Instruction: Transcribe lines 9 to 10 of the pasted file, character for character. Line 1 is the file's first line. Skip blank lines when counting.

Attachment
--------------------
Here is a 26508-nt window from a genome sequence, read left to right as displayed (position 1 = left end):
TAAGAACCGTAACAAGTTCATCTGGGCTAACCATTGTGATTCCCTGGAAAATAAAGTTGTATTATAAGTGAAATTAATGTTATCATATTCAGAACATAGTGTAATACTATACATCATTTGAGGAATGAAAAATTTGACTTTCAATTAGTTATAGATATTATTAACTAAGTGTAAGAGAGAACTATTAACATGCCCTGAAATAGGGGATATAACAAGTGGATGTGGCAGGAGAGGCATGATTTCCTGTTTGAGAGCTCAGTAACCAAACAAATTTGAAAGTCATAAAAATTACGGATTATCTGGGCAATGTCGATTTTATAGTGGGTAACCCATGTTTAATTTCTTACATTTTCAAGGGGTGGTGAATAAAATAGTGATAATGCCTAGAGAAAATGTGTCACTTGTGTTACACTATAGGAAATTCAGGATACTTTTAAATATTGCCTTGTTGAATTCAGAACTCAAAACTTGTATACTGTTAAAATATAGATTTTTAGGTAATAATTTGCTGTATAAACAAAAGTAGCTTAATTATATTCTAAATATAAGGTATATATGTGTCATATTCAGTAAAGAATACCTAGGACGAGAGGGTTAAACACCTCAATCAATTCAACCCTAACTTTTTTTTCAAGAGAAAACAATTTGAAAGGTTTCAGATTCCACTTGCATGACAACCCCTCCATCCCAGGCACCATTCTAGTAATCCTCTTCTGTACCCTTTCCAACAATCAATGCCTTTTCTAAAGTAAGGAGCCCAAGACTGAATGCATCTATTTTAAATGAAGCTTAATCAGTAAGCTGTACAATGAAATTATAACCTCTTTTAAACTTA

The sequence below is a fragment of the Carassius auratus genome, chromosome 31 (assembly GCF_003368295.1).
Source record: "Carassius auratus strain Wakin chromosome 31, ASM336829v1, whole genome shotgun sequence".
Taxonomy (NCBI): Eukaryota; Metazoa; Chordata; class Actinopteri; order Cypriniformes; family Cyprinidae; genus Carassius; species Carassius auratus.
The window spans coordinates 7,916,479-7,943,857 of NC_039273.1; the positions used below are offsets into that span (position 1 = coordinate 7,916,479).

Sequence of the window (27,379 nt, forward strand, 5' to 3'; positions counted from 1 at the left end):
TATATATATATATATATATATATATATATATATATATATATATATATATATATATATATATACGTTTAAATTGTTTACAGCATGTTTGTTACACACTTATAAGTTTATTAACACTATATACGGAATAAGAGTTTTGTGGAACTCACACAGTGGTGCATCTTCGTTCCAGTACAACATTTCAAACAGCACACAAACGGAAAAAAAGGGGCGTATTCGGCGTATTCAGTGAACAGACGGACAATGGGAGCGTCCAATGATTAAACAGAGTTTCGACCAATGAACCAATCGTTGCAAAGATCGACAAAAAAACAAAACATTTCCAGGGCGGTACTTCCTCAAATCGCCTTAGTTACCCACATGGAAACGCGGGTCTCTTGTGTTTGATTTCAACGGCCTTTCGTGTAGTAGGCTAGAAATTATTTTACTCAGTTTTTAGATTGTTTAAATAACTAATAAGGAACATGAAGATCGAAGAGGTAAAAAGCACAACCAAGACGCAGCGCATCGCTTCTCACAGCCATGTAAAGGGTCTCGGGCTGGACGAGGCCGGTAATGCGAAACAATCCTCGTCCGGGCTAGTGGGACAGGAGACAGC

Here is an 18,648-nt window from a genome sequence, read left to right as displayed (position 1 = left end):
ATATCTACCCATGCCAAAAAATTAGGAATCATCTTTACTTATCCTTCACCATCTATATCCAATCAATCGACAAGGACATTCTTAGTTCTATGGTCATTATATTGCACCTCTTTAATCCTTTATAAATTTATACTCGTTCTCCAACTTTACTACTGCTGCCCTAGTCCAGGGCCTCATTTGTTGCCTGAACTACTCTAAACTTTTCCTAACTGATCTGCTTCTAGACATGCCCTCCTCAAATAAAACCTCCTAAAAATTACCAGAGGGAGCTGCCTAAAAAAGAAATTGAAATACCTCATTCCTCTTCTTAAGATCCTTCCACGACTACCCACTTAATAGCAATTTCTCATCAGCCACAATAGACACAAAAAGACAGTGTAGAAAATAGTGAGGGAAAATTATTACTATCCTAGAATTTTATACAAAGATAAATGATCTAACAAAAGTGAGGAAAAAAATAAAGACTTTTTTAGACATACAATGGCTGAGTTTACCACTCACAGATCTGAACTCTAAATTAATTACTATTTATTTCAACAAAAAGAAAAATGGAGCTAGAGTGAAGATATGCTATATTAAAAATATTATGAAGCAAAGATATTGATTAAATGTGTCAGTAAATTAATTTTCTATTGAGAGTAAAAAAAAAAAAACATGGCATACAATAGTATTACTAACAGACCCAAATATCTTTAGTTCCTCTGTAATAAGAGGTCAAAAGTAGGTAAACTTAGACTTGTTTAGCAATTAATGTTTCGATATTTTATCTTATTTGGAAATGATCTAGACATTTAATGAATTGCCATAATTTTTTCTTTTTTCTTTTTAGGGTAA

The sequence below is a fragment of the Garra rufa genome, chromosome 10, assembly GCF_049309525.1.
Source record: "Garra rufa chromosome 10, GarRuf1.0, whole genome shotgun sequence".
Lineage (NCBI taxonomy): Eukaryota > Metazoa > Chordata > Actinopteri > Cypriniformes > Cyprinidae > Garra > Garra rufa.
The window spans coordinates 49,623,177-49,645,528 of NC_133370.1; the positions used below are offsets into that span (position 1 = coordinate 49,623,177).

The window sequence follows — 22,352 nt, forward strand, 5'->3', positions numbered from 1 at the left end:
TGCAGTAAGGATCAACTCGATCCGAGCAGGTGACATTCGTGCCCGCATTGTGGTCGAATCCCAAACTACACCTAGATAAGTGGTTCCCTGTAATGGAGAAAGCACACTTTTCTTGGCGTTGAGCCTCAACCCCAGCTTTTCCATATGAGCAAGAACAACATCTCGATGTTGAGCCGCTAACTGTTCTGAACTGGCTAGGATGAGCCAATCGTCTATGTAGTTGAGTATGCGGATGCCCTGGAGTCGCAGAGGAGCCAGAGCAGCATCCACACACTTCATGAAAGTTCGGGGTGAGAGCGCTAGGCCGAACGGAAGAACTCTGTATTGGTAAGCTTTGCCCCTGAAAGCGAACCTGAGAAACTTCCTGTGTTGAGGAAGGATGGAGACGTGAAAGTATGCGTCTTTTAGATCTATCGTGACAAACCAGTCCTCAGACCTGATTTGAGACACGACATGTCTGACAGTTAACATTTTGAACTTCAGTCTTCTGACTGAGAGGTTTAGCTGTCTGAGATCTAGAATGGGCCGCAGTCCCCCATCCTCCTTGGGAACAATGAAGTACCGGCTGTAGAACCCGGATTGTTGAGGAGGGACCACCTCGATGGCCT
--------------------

Here is an 18,648-nt window from a genome sequence, read left to right as displayed (position 1 = left end):
ATATCTACCCATGCCAAAAAATTAGGAATCATCTTTACTTATCCTTCACCATCTATATCCAATCAATCGACAAGGACATTCTTAGTTCTATGGTCATTATATTGCACCTCTTTAATCCTTTATAAATTTATACTCGTTCTCCAACTTTACTACTGCTGCCCTAGTCCAGGGCCTCATTTGTTGCCTGAACTACTCTAAACTTTTCCTAACTGATCTGCTTCTAGACATGCCCTCCTCAAATAAAACCTCCTAAAAATTACCAGAGGGAGCTGCCTAAAAAAGAAATTGAAATACCTCATTCCTCTTCTTAAGATCCTTCCACGACTACCCACTTAATAGCAATTTCTCATCAGCCACAATAGACACAAAAAGACAGTGTAGAAAATAGTGAGGGAAAATTATTACTATCCTAGAATTTTATACAAAGATAAATGATCTAACAAAAGTGAGGAAAAAAATAAAGACTTTTTTAGACATACAATGGCTGAGTTTACCACTCACAGATCTGAACTCTAAATTAATTACTATTTATTTCAACAAAAAGAAAAATGGAGCTAGAGTGAAGATATGCTATATTAAAAATATTATGAAGCAAAGATATTGATTAAATGTGTCAGTAAATTAATTTTCTATTGAGAGTAAAAAAAAAAAAACATGGCATACAATAGTATTACTAACAGACCCAAATATCTTTAGTTCCTCTGTAATAAGAGGTCAAAAGTAGGTAAACTTAGACTTGTTTAGCAATTAATGTTTCGATATTTTATCTTATTTGGAAATGATCTAGACATTTAATGAATTGCCATAATTTTTTCTTTTTTCTTTTTAGGGTAA